The first set don’t require much work, only awareness/alertness, and MUST be leveraged upon. The second set requires lot of hard work, and much will be still be be a puzzle waiting to be solved.


Hi @ashwinidamani
Following in-line with your thought process? for your comments

(carried as is from a forward)
Godrej consumer products peak PE 62x, current PE 22x
Marico from 60x to 26x PE
Havells from the peak PE derated from 70x to 38x.
KRBL down 80% from peak of 35x PE to 5x PE
Page ind from 102x to 48x
Eicher from 81x to 17x
HDFC AMC: 68x ti 33x
HDFC Life 131x to 61x
La Opala 70x to 17x
Bharat Forge 71x to 15x
Astral poly 135x to 51x
ICICI lombard 60x to 41x
Titan from 85x to 55x
Kajaria 50x to 20x
Nerolac 65x to 36x
Berger 95x to 70x
TVS motors 89x to 20x
VIP Ind 60x to 20x
Bata 82x to 40x
ITC 45x to 13x
KEI Ind 26 to 8x
Zee 60x to 7x
Maruti 48x to 20x
Britannia 78x to 44x


I selectively chose a few stocks only… Stocks which have runway left for growth… Stocks whose balance sheet is pristine and stocks where management is good (atleast now in case of Icici)

For a lot of stocks in the above list, they seem to have exhausted the market (Ala Page)… Others like Zee and KRBL have promoter level issues… Some like Marico and Havells seem to be struggling to grow.


Pardon me, the idea is NOT to put you in a spot. Not to get you to comment on every business mentioned in list, but just to make sure we try and understand how your brilliant forensic mind works. And are not overtly biased by strong balance sheet (although extremely important in recovery context) as primary drivers for selection and/or other biases that might creep in!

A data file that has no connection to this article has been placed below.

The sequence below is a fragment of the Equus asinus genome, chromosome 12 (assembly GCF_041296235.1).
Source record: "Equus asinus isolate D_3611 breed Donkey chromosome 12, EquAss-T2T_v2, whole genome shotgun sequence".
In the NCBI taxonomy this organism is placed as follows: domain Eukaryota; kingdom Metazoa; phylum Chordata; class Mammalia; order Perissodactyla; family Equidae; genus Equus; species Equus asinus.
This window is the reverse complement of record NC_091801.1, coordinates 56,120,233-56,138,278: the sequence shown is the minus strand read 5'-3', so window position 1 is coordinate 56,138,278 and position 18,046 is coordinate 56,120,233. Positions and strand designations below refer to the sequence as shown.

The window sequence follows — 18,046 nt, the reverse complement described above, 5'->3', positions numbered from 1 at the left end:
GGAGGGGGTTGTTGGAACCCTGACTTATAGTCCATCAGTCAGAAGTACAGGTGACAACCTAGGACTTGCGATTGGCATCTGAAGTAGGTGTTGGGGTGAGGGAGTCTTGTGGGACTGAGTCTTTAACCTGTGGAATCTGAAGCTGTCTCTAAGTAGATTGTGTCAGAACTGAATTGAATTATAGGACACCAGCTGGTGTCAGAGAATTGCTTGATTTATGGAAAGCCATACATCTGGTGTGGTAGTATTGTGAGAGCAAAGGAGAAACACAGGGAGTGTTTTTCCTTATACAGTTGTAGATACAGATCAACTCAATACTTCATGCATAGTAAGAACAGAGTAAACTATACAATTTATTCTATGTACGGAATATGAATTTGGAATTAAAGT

The purpose was to see whether you would select a few more in the same league as that of Shree Cement, ITC, United Spirits, CRISIL, ICICI Bank.
Will be good to know why you would NOT include a Marico, HDFC AMC, Bata (I think you did the original work in spotting the re-rating opportunity 3 years back), Titan, in the same breadth.

For that matter why would ITC not get excluded on just poor capital allocation track record in Hotels, other segments even if one were ignore the overhang of the excessive regulation/taxation impact on Cigarettes.

Or is it the extent of undervaluation in your mind (ITC, could be case in point) that is pulling it’s weight more in selection? And the length of the runway left in FMCG foray perhaps, all other aspects being equal?

Believe this discussion if conducted in the right spirit by all interested in perennial favourites category (available at bargain basement prices may be not yet :slight_smile:) will create very instructive and enriching mental models for new learner’s as well as seniors.

The idea will be to engage the best senior minds in such discussions to create an effective mental model map for selection of perennial favourites at bargain basement level prices (yet to come) by also focusing on (all other aspects being equal) bringing more weightage to other equally important aspects such as strategic capital allocation/vs poor allocation, growth evidence, capital efficiency, operating leverage evidence, value migration pathway evidence, and the like. Bring the much needed focus on what attributes move the needle the most, and why?